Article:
Brainerd considers using sewage to heat, cool buildings
BRAINERD, Minn. - When people in Brainerd run the dishwater, or take hot showers, they not only use energy, they create it.
The water they use and the waste they flush down toilets all flows to the sewer, which not surprisingly can be a pretty warm place - and heat can generate energy.
Brainerd officials say that unconventional source of energy to heat holds huge energy potential for heating and cooling buildings, likely starting with the city police station and a school building.
Under the right conditions that could save the city, the Brainerd School District and residents money.
"Everybody heats water," said Scott Sjolund, technology supervisor for Brainerd Public Utilities. "That's potential energy that could be extracted."
The idea for the project comes from Brainerd-based Hidden Fuels, a company that has been creating a thermal energy map of the city. In 2009, the company began working with the city and the Brainerd School District to seek a $45,000 grant from the federal stimulus package.
In 2010, a team led by Peter Nelson a principal of Hidden Fuels, installed sensors in the city's sewers. For more than a year they measured the temperature and the amount of sewage running through them.
"It shows that there's a significant amount of energy -- literally enough to heat hundreds of homes within the streets of the city of Brainerd," Nelson said.
That data helped the team match energy sources with buildings where they could install a new heating and cooling system.
Now that officials know how much energy the city creates, the next step is converting it into usable energy, Nelson said. That's challenging, but doable.
Hidden Fuels will rely on technology already in use. Similar to the way geo-thermal heating and cooling systems work, a heat pump will circulate water from which energy can be extracted to heat or cool buildings.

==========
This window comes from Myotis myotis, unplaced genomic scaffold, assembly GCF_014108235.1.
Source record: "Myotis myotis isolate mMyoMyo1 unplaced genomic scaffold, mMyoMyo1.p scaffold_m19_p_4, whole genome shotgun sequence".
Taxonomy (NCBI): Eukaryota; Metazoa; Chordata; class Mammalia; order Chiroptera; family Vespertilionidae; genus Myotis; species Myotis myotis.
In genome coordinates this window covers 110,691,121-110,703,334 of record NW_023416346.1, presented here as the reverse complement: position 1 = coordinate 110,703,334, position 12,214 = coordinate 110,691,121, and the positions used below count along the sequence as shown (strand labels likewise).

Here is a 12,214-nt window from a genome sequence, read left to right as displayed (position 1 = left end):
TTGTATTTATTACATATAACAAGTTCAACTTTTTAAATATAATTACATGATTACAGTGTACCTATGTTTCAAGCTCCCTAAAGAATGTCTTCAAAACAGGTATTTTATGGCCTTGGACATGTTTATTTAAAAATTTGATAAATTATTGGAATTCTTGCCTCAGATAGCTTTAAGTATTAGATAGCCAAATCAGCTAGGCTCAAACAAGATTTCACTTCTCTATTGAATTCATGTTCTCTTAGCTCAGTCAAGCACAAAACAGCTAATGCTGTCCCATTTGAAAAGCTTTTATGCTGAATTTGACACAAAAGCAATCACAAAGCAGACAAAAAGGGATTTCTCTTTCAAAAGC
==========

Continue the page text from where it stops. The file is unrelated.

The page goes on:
Officials in Canada used a similar system during the Vancouver winter Olympics. But it didn't have the challenges of using an existing sewer. What Nelson and others want to do in Brainerd is new because the water's full of waste.
"We're not dealing with clean fluids," he said. "We're dealing with contaminated fluids. So that's really the challenge, is to be able to operate efficiently in that contaminated environment."
Earl Wolleat, director of buildings and grounds for the Brainerd Public Schools, said there is enough energy running in one of the sewer pipes to heat the high school. In cold months that can cost around $18,000.
"If you stop and think about it, it's not surprising that the energy is there," Wolleat said. "But I think it all comes down to the practical application ... to find that way to get that heat out of the sewer."
Wolleat said he's confident Hidden Fuels can pull it off, but it will take years before it's cost effective for the district.
"Right now with the cost of energy being so low, I don't see anything on the horizon right away where it would be an advantage to us," he said. "It's definitely going to be an advantage to the district over time, but with the price of natural gas right now, not so."
Those low energy prices are a roadblock for many alternative and renewable energy projects. However they may become more attractive if fossil fuel prices rise.